Submitted to: Meeting Abstract
Publication Type: Abstract Only
Publication Acceptance Date: November 7, 2005
Publication Date: September 1, 2005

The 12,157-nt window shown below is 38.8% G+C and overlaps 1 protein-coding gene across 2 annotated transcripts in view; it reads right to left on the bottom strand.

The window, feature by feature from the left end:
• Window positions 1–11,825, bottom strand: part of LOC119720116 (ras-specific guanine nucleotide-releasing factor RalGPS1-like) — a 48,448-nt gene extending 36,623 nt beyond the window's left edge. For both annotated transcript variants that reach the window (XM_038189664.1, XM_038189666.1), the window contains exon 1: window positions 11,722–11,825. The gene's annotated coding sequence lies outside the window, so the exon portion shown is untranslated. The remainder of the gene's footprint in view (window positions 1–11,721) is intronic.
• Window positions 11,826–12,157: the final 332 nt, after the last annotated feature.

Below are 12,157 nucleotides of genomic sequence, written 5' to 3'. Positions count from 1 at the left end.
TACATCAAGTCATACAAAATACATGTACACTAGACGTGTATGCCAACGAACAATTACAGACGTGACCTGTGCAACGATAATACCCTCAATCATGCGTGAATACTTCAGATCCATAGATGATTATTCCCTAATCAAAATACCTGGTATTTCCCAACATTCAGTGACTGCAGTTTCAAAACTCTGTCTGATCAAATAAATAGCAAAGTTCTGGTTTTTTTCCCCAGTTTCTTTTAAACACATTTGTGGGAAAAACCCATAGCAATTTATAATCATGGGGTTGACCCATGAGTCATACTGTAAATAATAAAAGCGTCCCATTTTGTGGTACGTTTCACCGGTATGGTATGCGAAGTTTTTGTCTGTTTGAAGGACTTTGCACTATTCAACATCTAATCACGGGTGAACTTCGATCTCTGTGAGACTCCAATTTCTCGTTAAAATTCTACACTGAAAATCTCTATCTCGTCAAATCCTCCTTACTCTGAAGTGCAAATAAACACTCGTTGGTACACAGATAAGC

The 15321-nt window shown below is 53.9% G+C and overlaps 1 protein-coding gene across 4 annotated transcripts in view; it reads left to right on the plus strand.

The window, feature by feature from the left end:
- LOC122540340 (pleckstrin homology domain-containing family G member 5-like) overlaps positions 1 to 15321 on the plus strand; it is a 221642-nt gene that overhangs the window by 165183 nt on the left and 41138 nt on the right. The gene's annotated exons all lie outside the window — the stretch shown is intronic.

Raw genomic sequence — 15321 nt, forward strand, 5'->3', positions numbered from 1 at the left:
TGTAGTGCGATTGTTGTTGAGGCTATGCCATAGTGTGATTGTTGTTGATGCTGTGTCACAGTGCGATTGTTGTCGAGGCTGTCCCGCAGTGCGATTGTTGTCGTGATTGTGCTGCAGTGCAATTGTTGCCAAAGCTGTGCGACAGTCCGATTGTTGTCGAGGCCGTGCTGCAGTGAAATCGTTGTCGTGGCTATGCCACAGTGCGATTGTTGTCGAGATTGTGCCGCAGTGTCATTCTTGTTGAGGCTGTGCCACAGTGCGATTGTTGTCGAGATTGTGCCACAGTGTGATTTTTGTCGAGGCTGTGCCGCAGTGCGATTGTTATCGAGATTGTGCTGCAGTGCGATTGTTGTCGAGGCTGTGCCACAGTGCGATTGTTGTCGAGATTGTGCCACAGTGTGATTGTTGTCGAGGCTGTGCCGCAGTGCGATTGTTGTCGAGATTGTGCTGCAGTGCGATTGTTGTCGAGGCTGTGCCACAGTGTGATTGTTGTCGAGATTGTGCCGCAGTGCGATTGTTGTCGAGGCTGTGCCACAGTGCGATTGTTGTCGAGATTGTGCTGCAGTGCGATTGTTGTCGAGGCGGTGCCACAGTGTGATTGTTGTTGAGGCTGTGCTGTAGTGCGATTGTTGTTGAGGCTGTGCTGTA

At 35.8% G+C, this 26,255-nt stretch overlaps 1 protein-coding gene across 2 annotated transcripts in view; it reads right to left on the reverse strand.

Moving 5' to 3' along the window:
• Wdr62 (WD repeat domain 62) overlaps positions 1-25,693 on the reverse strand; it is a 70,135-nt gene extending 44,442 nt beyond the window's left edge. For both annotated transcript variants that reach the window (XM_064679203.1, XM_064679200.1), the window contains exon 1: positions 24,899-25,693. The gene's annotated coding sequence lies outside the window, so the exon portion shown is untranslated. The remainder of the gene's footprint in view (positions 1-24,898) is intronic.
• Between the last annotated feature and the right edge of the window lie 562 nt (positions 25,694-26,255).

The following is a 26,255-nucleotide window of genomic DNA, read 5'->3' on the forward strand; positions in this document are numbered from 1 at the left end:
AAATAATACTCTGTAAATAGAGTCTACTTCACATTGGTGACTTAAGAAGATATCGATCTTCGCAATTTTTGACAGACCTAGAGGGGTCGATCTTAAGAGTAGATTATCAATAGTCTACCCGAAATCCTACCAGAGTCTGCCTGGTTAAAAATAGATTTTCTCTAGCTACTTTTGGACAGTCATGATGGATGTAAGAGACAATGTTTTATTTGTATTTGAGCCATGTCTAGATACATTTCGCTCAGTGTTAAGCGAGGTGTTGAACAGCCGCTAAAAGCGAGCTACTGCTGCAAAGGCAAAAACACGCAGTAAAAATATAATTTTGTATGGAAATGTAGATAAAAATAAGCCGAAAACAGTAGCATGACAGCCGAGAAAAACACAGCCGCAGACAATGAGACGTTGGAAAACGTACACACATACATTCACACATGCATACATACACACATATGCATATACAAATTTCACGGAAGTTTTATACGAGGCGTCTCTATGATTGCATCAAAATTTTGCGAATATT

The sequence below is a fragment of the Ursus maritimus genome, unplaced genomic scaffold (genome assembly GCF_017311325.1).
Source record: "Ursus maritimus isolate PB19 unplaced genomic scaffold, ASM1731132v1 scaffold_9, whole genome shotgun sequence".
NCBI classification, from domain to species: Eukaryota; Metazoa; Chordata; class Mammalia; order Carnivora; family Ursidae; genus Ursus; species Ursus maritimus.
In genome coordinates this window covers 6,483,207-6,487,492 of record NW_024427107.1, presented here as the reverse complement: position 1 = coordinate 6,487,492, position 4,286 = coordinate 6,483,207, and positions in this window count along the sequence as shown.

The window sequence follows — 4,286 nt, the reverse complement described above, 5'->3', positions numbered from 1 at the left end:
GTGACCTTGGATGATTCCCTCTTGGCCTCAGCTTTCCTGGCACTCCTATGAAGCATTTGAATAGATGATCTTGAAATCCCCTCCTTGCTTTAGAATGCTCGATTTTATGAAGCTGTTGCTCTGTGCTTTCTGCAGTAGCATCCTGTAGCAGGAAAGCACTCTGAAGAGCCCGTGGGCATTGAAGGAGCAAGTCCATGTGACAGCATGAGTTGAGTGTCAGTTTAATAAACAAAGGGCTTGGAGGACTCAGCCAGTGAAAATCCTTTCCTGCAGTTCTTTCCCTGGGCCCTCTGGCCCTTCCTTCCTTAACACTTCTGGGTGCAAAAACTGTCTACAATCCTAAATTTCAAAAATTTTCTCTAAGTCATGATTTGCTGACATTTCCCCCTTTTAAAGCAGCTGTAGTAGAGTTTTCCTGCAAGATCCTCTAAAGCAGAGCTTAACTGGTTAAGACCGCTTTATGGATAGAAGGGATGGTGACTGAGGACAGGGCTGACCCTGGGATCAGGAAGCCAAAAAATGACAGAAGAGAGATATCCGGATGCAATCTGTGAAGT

Citation: Larson, R.L., Weiland, J.J. 2005. Rna silencing for the control of beet necrotic yellow vein virus infection of sugarbeet [Abstract]. Journal of Sugar Beet Research. 42(1&2):64. Technical Abstract: Beet necrotic yellow vein virus (BNYVV), a multipartie single-stranded RNA benyvirus causing Rhizomania in sugarbeet, is a serious threat worldwide. Tolerant cultivars currently available succumb to Rhizomania under severe disease pressure. The lack of complete control with tolerance prompted investigation into novel means of preventing infection. RNA silencing, a naturally occurring pheonomenon, results in the post-transcriptional degradation of aberrant double-stranded RNAs, including mRNAs, preventing protein synthesis. This process has been induced under laboratory conditions for preventing virus infections in numerous plant and animal host-virus systems and may operate in currently deployed genetically enhanced sugarbeets exhibiting BNYVV resistance. In the current study, guide sequences used for eliciting silencing were designed to target blocks of untranslated and coding regions of the RNA1 of BNYVV that encodes for viral replication machinery. The sequences were amplified by reverse transcriptase polymerase chain reaction (RT-PCT), or in the case of small hairpin (hp) RNA, created by direct synthesis of deoxyoligonucleotides with 60 base pair "arm lengths". Silencing constructs were developed by cloning these fragments into a Barley strip mosaic virus (BSMV) vector. When using either the RT-PCR generated or small hpRNA constructs, a higher degree of silencing was achieved using targets for the untranslated regions of RNA1 when compared to constructs containing RNA1 coding region guide sequences, as determined by disease reduction and ELISA assays.